Rev. Meg Riley, USA
Rev. Meg Riley is a graduate of the United Theological Seminary of the Twin Cities. She served three Minnesota congregations as a religious educator before beginning work at the Unitarian Universalist Association (UUA) headquarters. She is currently director of Advocacy and Witness where she is responsible for working with various offices to provide support for congregational social justice efforts, as well as witness in the name of the Associations more than 1,000 congregations. Previously, Riley was Director of the UUA's Washington Office for Advocacy, the Office of Gay, Lesbian, and Bisexual Concerns, and the Youth Office. She is currently the co-chair of Faith in Public Life, a permanent organization which was founded in 2004 to provide critical organizing and communications resources to strengthen diverse faith movements that share a call to pursuing justice and the common good. She is also Chair of the Gulf Coast Relief Fund Panel.
Rev. Rebecca Sienes, The Philippines
The Rev. Rebecca Quimada-Sienes was the 1st ordained UU woman minister of the UUCP (Unitarian Universalist Church of the Philippines) and is currently the Coordinator of the UUCP. She graduated from Meadville-Lombard. Quimada-Sienes designed a program called BUHATA PINAY (translated as "Do It, Filipina") to empower UU and non-UU women to address the issue of domestic abuse. BUHATA PINAY is committed to enable and empower women and their families in the following four areas: economic participation within a sustainable environment, education, health and safety and building leadership within the broader communities. In partnership with the UN Global Justice Committee (UNGJC) of the UU Church of Annapolis, Maryland, United States of America, BUHATA PINAY, a joint comprehensive women's development program of the UU women in the Philippines and non-UU women who are neighbors of a UU church was officially organized last month.
Dr. Sharon Welch, USA
Dr. Sharon Welch is the provost of Meadville Lombard Theological School in Chicago. Until September 2007 she was chair of the Department of Religious Studies at the University of Missouri-Columbia. She also served as chair and professor of Women's and Gender Studies, and as adjunct professor of Educational Leadership and Policy Analysis. Before joining the faculty at Missouri she was professor of Theology and Religion and Society at Harvard Divinity School for nine years. She earned her M.A. and her Ph.D. in theology from Vanderbilt University. She is a member of the core team for the UUA Congregational Study Action Issue on Peacemaking, and serves as the chair of the U.S. steering committee of Global Action to Prevent War. Welch is the author of After Empire: the Art and Ethos of Enduring Peace; A Feminist Ethic of Risk; Sweet Dreams in America: Making Ethics and Spirituality Work; and Communities of Resistance and Solidarity: A Feminist Theology of Liberation.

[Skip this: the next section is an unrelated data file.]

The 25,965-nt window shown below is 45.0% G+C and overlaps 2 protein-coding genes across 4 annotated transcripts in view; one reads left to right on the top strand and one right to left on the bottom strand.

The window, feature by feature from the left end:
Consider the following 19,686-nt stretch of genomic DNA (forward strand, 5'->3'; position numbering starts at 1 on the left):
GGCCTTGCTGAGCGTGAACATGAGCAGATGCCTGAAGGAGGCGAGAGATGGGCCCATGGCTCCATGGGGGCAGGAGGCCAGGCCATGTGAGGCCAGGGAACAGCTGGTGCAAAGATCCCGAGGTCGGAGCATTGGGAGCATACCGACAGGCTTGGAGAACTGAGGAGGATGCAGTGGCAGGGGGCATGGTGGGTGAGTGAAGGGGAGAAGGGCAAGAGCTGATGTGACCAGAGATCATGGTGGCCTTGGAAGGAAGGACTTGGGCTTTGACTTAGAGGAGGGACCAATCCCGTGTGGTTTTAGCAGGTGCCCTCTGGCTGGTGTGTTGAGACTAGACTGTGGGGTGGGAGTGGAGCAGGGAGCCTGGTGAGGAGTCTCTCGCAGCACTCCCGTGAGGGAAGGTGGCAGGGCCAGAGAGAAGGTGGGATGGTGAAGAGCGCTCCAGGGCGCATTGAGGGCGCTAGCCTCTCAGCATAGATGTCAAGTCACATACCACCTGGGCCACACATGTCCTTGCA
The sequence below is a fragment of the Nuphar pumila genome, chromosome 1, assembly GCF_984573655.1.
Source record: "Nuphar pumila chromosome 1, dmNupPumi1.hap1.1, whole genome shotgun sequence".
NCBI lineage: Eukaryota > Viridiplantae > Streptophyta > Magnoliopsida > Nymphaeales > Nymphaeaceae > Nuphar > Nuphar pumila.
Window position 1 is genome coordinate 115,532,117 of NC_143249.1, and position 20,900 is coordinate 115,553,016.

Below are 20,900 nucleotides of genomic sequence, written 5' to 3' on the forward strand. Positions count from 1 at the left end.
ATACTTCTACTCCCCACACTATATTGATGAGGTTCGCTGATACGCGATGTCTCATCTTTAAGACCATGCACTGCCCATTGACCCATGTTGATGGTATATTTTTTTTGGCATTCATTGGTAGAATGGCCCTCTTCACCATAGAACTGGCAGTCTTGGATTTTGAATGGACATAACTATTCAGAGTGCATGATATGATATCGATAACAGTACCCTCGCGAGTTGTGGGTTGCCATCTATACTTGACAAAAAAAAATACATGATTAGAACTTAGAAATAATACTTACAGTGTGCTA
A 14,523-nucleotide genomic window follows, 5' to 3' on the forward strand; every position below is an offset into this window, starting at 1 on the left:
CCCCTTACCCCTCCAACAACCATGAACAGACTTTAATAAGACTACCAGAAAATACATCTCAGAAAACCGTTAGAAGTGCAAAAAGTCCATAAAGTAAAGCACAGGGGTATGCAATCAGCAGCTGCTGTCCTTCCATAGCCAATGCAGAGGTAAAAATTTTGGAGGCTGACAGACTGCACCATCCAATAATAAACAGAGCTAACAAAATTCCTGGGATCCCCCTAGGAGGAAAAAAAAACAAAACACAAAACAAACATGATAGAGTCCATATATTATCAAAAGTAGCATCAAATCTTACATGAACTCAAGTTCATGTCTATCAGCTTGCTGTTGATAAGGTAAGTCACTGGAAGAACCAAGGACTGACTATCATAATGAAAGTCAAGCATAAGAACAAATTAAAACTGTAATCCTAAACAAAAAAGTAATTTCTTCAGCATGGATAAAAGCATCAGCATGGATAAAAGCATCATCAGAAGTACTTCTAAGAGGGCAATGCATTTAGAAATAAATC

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Gather Together to Share, Learn and Act…
Kalpana Kannabiran, Professor of Sociology at NALSAR University of Law, is a sociologist and legal scholar, whose work over two decades has focused on socio-legal studies and human rights in India. As founding member of Asmita Resource Centre for Women, she has a wide experience in voluntarism and the NGO sector. She has published extensively on questions of women's rights, social justice and law and has played a major role in policy, having served as General Secretary of the Indian Association for Women's Studies (1998-2000); Member of the Expert Group on the Equal Opportunity Commission, Government of India, in 2007-2008; and being part of the NGO delegation that presented the alternative report on CEDAW [which she edited] to the United Nations in January 2007. A recipient of the Rockefeller Humanist in Residence Award, which took her to Hunter College, City University of New York in 1992-1993, she has also received the VKRV Rao Award for work in Social Aspects of Law from the ICSSR in 2003.
Rev. Pap Maria, Transylvania